This past Sunday I made passing reference to C. S. Lewis and his book, The Abolition of Man. In the second chapter/lecture he argues against the idea that people should simply be governed by instinct rather than by some external code of conduct. But such a path, Lewis explains, is not helpful. In fact, it proves that an objective ethic exists.
Telling us to obey Instinct is like telling us to obey ‘people’. People say different things: so do instincts. Our instincts are at war. . . . Each instinct, if you listen to it, will claim to be gratified at the expense of all the rest. By the very act of listening to one rather than to others we have already prejudged the case. If we did not bring to the examination of our instincts a knowledge of their comparable dignity we could never learn it from them. And that knowledge cannot itself be instinctive: the judge cannot be one of the parties judged; or, if he is, the decision is worthless and there is no ground for placing [for example] the preservation of the species above self-preservation or sexual appetite.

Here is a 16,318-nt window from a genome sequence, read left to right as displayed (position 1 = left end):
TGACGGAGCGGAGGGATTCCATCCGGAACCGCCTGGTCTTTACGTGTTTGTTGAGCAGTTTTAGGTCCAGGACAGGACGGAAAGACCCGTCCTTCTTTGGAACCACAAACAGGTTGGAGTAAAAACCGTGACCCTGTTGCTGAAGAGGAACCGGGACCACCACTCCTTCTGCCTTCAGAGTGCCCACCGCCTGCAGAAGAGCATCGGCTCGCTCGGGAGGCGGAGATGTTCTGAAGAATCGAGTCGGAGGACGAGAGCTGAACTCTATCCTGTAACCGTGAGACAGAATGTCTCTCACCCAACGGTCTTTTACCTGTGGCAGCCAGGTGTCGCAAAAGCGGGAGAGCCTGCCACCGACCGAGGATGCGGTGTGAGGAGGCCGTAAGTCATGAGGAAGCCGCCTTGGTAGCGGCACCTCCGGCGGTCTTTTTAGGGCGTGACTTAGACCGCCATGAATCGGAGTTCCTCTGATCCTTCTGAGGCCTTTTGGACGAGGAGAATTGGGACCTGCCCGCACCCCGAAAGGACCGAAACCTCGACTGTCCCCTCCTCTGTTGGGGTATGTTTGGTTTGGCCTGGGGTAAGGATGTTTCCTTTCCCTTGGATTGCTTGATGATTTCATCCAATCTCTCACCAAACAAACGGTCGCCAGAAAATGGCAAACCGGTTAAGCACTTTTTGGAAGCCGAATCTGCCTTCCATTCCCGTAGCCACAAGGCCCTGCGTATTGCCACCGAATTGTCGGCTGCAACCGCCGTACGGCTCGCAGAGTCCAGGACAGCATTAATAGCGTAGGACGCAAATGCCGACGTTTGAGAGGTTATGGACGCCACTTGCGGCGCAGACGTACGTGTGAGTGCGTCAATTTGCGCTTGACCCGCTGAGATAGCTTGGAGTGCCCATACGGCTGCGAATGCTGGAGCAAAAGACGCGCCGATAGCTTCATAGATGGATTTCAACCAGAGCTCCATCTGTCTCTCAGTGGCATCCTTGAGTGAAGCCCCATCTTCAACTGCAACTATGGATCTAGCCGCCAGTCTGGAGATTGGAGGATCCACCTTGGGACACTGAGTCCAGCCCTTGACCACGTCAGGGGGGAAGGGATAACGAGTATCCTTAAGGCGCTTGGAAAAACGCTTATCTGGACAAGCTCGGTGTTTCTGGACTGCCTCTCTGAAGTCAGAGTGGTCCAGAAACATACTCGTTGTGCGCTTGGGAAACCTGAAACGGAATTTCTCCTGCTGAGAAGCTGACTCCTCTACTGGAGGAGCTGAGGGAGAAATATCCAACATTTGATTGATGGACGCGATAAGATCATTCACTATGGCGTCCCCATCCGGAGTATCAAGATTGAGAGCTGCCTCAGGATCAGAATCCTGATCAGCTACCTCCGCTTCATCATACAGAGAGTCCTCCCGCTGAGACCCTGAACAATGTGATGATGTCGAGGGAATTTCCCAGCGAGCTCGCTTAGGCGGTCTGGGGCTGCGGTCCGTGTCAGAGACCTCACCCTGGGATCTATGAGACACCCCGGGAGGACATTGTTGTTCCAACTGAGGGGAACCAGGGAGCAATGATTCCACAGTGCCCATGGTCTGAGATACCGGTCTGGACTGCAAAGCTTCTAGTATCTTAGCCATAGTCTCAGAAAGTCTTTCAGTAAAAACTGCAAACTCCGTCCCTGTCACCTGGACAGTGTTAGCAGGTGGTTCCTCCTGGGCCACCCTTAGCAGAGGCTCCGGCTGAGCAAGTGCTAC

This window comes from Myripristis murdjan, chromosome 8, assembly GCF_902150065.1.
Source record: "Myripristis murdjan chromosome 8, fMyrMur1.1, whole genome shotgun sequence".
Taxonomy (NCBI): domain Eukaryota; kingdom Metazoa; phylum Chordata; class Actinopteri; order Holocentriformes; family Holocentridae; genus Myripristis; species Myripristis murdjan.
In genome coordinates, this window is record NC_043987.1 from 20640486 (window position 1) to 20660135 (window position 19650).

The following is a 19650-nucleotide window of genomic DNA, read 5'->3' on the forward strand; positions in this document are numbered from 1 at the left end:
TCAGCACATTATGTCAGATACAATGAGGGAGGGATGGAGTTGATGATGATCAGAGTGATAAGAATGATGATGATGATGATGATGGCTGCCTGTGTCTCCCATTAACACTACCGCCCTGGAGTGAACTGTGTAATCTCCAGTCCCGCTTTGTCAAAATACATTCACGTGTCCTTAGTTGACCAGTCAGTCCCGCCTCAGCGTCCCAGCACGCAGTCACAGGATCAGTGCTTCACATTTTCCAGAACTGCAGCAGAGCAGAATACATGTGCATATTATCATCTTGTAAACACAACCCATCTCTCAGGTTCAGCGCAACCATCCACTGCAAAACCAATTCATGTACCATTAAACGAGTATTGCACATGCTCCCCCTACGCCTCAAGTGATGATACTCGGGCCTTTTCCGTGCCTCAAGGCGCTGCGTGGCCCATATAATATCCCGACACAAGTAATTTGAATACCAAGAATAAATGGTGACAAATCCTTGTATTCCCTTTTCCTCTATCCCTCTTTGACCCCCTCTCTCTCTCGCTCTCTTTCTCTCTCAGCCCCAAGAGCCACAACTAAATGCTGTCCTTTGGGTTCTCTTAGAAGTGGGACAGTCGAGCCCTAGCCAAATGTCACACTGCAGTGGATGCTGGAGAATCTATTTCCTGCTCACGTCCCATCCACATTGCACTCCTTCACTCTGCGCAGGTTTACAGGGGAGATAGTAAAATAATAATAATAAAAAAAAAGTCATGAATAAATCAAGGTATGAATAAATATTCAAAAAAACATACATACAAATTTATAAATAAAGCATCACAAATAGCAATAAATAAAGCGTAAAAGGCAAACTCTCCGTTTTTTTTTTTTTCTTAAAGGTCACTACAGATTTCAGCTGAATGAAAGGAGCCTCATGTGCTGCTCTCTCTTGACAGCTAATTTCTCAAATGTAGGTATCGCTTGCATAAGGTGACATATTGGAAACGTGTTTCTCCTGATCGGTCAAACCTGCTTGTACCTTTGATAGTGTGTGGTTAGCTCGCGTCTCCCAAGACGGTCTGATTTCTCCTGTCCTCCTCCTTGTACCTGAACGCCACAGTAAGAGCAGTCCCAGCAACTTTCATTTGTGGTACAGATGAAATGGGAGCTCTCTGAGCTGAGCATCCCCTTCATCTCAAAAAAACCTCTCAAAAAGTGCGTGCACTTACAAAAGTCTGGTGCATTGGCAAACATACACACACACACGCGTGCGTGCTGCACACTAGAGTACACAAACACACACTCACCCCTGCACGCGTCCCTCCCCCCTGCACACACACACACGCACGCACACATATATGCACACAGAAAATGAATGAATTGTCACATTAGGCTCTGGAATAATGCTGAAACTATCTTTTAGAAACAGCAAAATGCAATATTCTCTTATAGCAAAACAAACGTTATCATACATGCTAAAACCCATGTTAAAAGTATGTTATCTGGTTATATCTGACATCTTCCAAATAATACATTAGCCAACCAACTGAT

The idea that, without appealing to any court higher than the instincts themselves, we can yet find grounds for preferring one instinct above its fellows dies very hard. We grasp at useless words: we call it the ‘basic’, or ‘fundamental’, or ‘primal’, or ‘deepest’ instinct. It is of no avail. Either these words conceal a value judgment passed upon the instinct and therefore not derivable from it, or else they merely record its felt in intensity, the frequency of its operation and its wide distribution. If the former, the whole attempt to base value upon instinct has been abandoned: if the latter, these observations about the quantitative aspects of a psychological event lead to no practical conclusion. It is the old dilemma. Either the premisses already concealed an imperative or the conclusion remains merely in the indicative.